Friday, August 10, 2012

Is Art A Copy?

In my last post, I discussed the feelings of many artists that to expose themselves on the web is an invitation to be copied. I think of them as Luddites...people afraid of and rejecting new technology. As I continued to consider this thought and the feelings that went with it, I also began to realize that all art is in one way or another a copy...of life. What we see, hear, feel all influences us in ways that are reflected in our art.

Every great art movement had its original basis on what was seen, or felt and often imagined. It was an attempt to express with a picture, sculpture, writing, music what we felt about the world we lived in.

Does anyone remember the French Salon? They rejected every Impressionist painter because they didn't paint to the standards that while once new, exciting and original had become bureaucratic in outlook. The idea of light and fresh, freer strokes on a canvas was anathema to them. Yet, it resonated with the public and one painter after another picked up a brush and helped by the visions of the others created their visions as well. While they were in a genre each of the painters had a different take on this style. And as the style began to evolve, it moved in different directions...expressionism and finally into abstract. Some thought Van Gogh may have killed himself because he had come to an impasse and didn't understand the increasingly abstract nature of his work. Cezanne created more and more abstract paintings that finally led to Braque's "Nude Descending A Staircase" that set the art world on edge.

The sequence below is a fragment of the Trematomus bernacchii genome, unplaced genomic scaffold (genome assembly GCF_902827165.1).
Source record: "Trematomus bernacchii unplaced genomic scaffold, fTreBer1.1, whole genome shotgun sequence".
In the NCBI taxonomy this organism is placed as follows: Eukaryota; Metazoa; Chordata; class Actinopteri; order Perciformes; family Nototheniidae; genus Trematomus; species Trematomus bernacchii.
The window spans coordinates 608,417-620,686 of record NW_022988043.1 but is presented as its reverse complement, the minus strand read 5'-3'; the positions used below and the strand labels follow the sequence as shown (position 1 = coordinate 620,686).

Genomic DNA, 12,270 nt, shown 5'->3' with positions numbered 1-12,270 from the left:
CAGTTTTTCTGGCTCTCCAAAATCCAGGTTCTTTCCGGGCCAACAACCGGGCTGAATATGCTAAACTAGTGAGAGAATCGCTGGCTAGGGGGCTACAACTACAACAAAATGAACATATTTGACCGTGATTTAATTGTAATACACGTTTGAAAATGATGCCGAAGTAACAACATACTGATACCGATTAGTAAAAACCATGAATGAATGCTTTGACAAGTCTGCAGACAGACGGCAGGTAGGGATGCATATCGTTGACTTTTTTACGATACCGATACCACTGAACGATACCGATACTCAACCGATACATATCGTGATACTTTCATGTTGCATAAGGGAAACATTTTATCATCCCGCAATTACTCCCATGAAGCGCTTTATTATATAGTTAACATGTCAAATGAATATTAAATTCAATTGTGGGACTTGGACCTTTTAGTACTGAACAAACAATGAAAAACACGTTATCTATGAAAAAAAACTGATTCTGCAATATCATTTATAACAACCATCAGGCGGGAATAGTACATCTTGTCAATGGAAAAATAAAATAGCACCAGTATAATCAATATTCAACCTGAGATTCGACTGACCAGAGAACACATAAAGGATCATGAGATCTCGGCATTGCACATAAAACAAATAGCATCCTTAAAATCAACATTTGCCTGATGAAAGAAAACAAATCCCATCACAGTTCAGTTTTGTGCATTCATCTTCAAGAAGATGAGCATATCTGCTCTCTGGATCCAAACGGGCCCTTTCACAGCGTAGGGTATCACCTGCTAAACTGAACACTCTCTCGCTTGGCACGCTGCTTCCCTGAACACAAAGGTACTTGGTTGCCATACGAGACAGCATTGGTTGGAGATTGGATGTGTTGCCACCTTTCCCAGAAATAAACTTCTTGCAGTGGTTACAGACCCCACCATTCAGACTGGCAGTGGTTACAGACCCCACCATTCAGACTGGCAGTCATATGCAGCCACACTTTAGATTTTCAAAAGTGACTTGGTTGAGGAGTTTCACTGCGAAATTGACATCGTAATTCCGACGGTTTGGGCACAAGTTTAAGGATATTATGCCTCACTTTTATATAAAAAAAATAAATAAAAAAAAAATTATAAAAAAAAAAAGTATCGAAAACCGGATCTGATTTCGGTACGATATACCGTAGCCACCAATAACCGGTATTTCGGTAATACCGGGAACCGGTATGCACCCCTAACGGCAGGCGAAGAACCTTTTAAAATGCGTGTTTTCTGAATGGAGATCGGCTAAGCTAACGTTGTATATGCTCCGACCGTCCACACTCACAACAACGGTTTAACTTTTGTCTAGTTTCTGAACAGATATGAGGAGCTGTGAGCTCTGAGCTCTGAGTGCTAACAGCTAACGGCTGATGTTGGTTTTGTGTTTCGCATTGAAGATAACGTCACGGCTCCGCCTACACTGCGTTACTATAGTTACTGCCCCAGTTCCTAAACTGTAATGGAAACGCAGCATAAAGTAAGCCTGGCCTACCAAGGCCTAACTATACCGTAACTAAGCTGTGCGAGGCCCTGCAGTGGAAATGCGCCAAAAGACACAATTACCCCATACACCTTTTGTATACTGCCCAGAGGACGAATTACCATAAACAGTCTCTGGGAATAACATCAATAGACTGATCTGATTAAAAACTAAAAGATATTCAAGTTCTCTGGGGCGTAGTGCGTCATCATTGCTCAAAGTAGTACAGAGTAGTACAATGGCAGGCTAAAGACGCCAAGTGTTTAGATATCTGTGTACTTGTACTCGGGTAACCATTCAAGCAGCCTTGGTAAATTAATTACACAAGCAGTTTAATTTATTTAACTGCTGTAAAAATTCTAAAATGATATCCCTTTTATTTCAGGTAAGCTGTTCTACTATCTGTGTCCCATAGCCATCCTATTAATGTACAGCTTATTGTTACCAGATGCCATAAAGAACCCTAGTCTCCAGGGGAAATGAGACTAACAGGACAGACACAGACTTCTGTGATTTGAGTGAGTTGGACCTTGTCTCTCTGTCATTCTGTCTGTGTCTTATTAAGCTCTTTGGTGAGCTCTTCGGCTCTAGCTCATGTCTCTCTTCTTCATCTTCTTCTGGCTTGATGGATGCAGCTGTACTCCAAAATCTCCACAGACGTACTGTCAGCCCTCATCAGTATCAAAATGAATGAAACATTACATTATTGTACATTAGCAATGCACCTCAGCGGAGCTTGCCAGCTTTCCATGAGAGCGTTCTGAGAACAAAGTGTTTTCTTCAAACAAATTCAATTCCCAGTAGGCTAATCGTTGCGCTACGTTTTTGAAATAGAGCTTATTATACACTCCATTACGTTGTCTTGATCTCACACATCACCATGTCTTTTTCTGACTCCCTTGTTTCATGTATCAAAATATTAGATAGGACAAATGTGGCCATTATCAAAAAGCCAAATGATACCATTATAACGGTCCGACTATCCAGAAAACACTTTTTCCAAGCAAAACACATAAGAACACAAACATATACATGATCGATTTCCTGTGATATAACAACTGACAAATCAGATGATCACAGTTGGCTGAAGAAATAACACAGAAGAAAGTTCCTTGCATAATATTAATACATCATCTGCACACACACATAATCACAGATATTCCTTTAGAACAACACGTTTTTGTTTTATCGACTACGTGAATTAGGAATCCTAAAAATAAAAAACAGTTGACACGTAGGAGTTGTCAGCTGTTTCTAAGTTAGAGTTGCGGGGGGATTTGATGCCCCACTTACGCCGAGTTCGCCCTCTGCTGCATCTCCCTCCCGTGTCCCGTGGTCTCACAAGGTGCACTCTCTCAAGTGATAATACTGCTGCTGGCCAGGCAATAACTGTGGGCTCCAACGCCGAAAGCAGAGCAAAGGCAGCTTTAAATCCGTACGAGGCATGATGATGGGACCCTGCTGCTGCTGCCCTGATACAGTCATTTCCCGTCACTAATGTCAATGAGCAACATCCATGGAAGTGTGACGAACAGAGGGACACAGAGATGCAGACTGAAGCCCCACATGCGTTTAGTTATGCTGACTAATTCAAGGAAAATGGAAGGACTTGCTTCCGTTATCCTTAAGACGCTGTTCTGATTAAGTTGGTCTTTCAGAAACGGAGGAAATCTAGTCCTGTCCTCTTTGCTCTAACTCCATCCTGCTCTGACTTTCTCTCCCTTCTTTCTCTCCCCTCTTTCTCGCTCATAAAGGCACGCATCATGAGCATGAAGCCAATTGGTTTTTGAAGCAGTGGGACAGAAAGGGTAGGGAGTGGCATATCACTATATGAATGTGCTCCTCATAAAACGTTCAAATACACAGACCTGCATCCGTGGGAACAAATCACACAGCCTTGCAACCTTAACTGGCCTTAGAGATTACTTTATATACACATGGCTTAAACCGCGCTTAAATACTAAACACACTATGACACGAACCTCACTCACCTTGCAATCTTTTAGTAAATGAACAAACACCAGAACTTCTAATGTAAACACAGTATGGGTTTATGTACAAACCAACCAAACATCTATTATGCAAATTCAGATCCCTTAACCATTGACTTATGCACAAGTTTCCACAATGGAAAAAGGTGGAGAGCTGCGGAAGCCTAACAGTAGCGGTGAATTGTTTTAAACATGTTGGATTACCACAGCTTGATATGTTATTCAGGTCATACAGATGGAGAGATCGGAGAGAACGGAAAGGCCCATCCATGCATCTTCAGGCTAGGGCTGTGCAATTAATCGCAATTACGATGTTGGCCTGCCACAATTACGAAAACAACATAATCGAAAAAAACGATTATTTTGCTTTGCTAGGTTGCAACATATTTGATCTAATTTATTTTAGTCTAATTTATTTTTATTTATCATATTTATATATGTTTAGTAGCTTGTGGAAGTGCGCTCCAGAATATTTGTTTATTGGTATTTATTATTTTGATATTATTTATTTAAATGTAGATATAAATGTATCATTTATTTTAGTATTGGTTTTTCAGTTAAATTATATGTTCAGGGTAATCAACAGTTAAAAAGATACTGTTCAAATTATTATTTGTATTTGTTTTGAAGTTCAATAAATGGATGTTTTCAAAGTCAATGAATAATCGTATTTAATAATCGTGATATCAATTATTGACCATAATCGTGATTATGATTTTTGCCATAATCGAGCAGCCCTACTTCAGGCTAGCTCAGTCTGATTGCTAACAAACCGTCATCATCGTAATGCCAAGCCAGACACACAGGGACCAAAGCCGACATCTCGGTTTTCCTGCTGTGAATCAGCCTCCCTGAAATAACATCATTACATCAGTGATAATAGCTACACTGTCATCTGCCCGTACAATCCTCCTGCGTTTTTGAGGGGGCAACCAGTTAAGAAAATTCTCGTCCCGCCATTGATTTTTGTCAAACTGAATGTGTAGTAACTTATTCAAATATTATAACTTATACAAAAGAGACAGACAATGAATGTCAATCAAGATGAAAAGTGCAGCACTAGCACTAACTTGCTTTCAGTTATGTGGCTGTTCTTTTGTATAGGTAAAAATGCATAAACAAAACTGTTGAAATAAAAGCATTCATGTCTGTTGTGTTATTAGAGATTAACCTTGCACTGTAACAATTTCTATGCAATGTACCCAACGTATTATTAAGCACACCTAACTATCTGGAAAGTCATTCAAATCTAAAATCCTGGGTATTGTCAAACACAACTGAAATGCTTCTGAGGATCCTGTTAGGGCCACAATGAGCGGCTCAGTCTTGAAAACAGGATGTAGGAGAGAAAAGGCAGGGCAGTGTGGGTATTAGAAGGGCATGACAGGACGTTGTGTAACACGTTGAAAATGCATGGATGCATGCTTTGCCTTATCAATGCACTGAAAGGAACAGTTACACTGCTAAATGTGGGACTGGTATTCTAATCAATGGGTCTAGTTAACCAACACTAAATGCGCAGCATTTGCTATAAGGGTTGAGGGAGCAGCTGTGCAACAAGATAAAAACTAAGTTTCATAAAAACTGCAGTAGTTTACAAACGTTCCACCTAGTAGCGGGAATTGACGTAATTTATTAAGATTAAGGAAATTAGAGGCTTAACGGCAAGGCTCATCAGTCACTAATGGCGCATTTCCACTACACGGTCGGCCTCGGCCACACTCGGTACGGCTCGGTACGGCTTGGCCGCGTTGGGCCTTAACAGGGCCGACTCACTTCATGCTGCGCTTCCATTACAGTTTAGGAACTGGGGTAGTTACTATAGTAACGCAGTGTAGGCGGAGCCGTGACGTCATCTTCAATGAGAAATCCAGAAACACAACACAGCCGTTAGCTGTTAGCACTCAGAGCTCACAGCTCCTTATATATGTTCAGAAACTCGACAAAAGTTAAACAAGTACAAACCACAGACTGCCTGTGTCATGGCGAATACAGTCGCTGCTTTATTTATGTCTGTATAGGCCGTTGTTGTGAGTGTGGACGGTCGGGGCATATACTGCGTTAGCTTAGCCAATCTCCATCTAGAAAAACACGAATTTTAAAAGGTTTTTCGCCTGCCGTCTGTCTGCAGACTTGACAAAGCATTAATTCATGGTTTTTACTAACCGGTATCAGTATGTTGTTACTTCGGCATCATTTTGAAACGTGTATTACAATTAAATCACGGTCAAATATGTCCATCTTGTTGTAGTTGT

Everything an artist does, in many ways is a copy. They are often influenced by their surroundings more acutely than the average person. As an example, look at this tray I just is basically a crazy quilt that has been painted on a tray. Is it original? Of course. Is the idea new? Maybe for a tray but for a real quilt, this style has been around 200 years in the world of quilting. Is this a copy? Well, yes and no.

It is though, a way to express myself both in admiration for the quilters art and a chance to use bright colors and design that has not been done before. A careful look at this shows that each fabric was used several times and the patterns remained the same. It is both a delightful piece to look at and is very practical. Sealed in spar varnish you will never have to worry about spills that would ruin often old, ancient fabric. I can easily see this on a quilters wall. It is an homage to their art.

Should I show this online? Absolutely. It is a rare artist that can make a copy that will be like mine. Who knows, I might have started a whole new genre that will explode and take the craft world by storm. My point though is, never hide what you do. You may inspire others to take what you've started to new heights. What they do may inspire you to greater heights as well. Remember, if you want to sell, you will have to show what you do somewhere. The web is one of the possible places that more than a few can see your work.

See this tray on my store. Type in KrugsStudio for this and other original items.

Alan Krug

No comments:

Post a Comment